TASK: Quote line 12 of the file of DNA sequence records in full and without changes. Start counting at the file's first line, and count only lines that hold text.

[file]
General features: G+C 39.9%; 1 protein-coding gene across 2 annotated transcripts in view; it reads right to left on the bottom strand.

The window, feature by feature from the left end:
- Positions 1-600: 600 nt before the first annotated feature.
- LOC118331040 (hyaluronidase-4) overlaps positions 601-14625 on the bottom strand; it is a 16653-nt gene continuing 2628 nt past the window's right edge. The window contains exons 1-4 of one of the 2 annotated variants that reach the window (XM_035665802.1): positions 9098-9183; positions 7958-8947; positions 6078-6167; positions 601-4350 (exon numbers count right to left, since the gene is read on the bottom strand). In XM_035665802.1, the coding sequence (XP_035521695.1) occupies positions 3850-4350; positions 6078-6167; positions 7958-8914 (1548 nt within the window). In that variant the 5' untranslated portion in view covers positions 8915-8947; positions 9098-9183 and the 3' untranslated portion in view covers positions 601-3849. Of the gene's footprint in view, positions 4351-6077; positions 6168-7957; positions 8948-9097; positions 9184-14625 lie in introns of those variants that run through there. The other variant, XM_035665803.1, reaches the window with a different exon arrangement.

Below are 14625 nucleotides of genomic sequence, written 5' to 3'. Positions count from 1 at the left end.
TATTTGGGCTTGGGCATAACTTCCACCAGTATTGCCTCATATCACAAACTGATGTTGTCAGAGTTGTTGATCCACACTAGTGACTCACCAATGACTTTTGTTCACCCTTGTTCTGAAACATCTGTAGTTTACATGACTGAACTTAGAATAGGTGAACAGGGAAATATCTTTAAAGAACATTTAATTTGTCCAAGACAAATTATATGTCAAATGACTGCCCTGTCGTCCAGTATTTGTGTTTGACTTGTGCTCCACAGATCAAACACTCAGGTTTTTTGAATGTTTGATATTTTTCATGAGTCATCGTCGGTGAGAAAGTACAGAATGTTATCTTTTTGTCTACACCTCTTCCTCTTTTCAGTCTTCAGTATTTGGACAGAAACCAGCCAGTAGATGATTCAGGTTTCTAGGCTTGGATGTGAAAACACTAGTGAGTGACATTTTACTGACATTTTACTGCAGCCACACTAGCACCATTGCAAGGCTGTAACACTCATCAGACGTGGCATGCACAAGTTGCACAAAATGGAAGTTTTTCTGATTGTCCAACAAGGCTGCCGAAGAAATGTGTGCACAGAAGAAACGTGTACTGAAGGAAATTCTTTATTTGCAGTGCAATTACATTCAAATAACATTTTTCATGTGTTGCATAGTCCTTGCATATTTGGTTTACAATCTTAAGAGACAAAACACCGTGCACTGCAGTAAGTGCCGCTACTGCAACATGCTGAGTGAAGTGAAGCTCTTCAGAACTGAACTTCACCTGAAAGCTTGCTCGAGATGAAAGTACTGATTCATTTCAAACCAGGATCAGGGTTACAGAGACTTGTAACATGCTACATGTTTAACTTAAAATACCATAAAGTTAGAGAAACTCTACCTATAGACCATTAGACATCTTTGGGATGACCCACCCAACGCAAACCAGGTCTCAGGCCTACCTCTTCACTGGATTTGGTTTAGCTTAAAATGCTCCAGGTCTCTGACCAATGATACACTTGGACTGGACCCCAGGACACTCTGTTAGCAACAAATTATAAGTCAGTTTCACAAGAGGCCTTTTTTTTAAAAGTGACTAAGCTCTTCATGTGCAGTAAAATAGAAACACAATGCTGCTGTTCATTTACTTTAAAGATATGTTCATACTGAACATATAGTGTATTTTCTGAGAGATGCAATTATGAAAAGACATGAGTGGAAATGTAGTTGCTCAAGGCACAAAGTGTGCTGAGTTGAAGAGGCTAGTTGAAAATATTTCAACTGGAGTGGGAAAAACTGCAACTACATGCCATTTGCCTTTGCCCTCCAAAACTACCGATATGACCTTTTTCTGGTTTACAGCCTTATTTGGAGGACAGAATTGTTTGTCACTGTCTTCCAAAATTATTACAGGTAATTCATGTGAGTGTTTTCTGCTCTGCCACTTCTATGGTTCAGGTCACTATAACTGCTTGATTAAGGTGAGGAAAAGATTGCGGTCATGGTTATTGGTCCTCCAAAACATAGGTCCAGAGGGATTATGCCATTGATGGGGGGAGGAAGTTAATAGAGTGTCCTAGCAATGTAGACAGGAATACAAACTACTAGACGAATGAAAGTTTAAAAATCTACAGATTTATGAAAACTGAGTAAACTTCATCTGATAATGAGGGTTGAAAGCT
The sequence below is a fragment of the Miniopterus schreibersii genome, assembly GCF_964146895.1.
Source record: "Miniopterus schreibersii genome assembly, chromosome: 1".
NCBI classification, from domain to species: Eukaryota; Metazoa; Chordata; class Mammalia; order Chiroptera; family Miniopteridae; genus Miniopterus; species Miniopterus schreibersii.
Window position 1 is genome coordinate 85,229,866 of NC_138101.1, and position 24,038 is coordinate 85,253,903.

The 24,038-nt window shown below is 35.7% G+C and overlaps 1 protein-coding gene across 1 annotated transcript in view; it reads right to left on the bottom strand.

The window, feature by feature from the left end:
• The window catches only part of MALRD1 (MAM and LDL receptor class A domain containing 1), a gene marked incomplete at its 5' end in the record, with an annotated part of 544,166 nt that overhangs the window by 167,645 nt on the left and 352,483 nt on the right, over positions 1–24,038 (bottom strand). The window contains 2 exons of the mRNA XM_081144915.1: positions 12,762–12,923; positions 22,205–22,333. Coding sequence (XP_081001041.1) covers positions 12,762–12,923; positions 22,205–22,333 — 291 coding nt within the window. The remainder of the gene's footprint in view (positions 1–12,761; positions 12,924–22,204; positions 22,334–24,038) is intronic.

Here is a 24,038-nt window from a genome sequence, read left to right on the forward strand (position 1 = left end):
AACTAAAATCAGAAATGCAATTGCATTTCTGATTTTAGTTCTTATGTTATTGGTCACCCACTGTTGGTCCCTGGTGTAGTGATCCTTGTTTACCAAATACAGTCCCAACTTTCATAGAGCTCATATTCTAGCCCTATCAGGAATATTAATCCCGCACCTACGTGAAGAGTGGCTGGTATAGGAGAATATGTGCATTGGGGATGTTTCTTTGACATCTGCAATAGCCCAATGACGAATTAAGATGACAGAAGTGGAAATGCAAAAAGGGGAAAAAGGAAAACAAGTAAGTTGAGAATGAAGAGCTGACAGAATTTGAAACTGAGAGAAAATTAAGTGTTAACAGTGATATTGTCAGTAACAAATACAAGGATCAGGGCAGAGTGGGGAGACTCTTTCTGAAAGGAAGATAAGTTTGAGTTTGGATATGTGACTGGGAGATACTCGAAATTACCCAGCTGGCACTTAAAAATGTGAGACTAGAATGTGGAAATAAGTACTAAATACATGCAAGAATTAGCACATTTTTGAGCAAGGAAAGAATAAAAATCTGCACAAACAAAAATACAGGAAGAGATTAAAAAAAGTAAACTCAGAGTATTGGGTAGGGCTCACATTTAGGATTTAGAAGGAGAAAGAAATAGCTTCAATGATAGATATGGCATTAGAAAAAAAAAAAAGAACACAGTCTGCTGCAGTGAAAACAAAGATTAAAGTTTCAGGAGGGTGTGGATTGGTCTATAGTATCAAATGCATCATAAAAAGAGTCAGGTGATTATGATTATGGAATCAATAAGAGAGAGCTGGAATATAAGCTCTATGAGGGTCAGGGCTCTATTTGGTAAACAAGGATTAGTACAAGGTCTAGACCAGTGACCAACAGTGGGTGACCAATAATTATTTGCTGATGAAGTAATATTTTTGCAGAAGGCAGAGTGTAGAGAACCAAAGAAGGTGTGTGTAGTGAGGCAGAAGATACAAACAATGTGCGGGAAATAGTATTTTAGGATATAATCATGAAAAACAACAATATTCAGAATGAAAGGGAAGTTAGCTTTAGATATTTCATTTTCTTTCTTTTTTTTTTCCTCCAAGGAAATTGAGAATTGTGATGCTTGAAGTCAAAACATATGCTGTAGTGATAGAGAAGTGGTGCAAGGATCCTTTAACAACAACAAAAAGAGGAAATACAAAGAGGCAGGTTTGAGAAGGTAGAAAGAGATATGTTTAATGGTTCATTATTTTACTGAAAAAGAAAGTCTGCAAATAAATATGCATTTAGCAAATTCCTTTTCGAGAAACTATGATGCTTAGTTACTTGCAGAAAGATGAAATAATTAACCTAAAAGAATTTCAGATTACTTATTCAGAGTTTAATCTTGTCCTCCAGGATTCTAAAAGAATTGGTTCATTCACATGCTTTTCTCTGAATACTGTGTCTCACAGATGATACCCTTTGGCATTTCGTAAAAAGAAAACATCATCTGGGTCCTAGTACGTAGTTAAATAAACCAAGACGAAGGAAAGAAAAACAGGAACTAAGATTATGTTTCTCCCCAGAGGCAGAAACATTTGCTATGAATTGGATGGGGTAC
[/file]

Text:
The window, feature by feature from the left end: